Latest posts by Fairygirl

Who's visiting your bird feeders?

Posted: 13/01/2017 at 18:26

They're certainly resident here Sheps. I've probably just never been in the right area to see them. 

Quite similar to the Meadow Pipits which are all over the hills. They're really common up there. 

Who's visiting your bird feeders?

Posted: 13/01/2017 at 18:15

Hi Sheps - I've missed your bird knowledge!  

Don't think we get those up here, but perhaps in certain areas. I'll have to investigate.  Very pretty  

Hello Forkers January 2017 Edition

Posted: 13/01/2017 at 18:13

Do you have a pear tree for the partridge BL ? 

Crab and pheasant too T'bird ....

Never had partridge. There's plenty of 'em up at Glenshee. Think they're fairly safe just now with the weather though  

Never too late for lunch fidget 

Camera Talk - part 2

Posted: 13/01/2017 at 18:09

Ooh - I didn't...but I do now! 

I love mine Joyce. It's always a little beacon even in the dark. I think it might be my favourite plant in this garden   

Who's visiting your bird feeders?

Posted: 13/01/2017 at 18:07

Brilliant pix B'cupdays.  Stroppy little gits aren't they!  

We never really see Goldfinches here unfortunately. Even at my last house which was fairly rural, they were rare. It would be nice to have them. 

What are the ones the cat's eyeing up ? I can't quite decide from the pic. Not something I see up here. 

Is it a Warbler of some kind? Pretty 

Germinating seeds on wet paper towels

Posted: 13/01/2017 at 18:00

I suppose it will largely depend on what you're sowing too.

I don't grow many tender or tricky things. Hardy stuff mainly.

Do you separate the seedling from the paper Welshonion, or do you simply plant them with the paper attached - ie split/tear the paper ? I can see that being easier than trying to remove the little seedling.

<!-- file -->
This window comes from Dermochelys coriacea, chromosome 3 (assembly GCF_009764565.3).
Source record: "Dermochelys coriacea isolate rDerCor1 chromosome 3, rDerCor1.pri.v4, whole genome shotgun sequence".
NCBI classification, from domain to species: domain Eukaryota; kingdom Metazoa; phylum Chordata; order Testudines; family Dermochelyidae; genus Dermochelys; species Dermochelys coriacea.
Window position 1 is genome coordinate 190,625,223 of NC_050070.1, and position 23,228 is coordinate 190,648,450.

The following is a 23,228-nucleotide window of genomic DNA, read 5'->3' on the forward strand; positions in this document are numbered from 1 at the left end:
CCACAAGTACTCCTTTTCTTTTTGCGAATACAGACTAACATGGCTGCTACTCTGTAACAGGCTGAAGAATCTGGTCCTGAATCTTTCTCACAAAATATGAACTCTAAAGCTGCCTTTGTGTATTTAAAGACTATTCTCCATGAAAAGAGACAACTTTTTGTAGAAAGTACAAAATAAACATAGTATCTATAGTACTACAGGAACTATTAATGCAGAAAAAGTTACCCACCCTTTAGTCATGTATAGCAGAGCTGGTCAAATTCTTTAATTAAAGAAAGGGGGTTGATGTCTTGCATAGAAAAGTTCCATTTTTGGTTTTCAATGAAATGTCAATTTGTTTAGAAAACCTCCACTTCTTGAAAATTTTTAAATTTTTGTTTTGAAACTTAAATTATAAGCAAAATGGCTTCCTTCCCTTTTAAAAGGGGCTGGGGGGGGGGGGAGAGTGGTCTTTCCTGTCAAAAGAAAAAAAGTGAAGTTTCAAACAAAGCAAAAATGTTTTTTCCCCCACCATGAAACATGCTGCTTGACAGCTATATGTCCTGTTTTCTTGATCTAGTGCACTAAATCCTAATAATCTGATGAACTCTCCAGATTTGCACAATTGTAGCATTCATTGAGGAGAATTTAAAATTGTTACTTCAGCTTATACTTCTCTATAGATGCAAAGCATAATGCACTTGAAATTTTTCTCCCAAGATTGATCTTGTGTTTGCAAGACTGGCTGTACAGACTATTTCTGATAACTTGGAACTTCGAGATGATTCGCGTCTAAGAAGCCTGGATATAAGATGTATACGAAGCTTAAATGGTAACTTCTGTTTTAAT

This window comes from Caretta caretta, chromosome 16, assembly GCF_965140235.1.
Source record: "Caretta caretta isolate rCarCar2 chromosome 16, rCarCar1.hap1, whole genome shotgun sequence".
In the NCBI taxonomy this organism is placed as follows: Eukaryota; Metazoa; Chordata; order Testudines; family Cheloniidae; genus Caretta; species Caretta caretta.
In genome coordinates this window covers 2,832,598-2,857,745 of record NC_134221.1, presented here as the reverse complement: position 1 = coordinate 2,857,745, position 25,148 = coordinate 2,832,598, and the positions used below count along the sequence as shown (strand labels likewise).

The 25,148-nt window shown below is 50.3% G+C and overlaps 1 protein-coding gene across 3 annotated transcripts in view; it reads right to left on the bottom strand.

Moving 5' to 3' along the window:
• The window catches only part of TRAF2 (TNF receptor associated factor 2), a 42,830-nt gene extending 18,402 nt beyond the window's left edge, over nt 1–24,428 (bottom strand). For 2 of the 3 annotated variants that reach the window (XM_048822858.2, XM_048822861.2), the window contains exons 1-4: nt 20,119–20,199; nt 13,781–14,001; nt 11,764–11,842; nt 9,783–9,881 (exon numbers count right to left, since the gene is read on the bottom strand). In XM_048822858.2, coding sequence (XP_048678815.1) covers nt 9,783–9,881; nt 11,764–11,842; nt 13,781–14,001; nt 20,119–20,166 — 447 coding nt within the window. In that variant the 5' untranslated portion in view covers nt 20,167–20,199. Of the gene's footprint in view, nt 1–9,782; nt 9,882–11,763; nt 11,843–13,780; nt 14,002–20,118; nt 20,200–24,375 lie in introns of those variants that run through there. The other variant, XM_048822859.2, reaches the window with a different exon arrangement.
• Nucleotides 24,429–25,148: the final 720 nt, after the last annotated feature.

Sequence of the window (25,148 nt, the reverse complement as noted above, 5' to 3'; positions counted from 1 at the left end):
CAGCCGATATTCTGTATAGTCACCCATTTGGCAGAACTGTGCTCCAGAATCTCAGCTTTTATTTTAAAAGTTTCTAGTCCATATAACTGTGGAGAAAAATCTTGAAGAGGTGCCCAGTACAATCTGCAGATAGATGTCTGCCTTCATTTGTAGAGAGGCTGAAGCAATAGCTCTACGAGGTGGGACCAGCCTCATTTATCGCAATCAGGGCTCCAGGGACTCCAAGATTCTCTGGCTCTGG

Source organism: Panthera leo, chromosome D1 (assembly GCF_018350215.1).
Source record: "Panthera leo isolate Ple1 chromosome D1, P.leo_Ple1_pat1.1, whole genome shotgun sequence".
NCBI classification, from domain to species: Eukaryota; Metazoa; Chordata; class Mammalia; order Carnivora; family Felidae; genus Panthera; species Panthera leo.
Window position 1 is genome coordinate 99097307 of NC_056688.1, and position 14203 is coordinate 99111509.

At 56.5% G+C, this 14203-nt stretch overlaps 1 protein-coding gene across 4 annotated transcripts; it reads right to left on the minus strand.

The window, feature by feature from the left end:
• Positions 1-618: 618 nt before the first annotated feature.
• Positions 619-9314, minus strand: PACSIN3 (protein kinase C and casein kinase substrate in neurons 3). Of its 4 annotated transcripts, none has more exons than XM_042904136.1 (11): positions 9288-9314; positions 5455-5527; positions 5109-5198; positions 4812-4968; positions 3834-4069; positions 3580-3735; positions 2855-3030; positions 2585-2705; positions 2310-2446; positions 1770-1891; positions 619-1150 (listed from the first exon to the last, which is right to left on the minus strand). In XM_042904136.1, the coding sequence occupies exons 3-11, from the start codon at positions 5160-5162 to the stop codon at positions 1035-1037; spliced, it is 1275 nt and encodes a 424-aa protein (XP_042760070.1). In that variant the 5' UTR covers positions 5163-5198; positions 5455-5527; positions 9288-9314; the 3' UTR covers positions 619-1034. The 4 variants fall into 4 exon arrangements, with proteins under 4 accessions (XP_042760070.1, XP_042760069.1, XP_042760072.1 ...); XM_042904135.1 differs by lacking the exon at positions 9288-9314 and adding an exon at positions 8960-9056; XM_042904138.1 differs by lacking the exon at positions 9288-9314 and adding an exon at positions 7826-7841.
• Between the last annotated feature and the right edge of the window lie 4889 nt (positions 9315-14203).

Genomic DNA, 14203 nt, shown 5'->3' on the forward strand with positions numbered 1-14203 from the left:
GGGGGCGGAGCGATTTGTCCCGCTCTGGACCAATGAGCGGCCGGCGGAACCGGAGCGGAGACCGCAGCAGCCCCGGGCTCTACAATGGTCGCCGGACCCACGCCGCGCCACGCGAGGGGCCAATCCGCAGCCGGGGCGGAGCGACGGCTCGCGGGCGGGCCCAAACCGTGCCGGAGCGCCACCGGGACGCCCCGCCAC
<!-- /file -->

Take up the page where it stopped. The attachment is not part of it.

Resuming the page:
Camera Talk - part 2

Posted: 13/01/2017 at 17:56


Snowdrop /squirrel food ?

Posted: 13/01/2017 at 17:46

I wonder if it's fine once they're established and perhaps a bit deeper than they want to dig down, whereas nice, new plantings will be near the surface and slightly less 'firm'  until they get their roots in properly....

I suppose those planted in the green would mean they would be firmer in the ground too, and also going in (usually) at a time of year when there's plenty of other food around. 

Just my thoughts on it. 


Maybe we should do a Beechgrove style trial  

Camera Talk - part 2

Posted: 13/01/2017 at 17:41

Determined little sods aren't they?  

What do you have under the cheese layer? Is the whole pot full of bird food? 

And  if so, is it layered - like a delicious bird lasagne?  

Camera Talk - part 2

Posted: 13/01/2017 at 17:01

You need a 'Fairy Cage' , Joyce  

'How the **** do I get in here? $*#*..... Grrrr.....'

Discussions started by Fairygirl

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keep posting your non gardening photos here 
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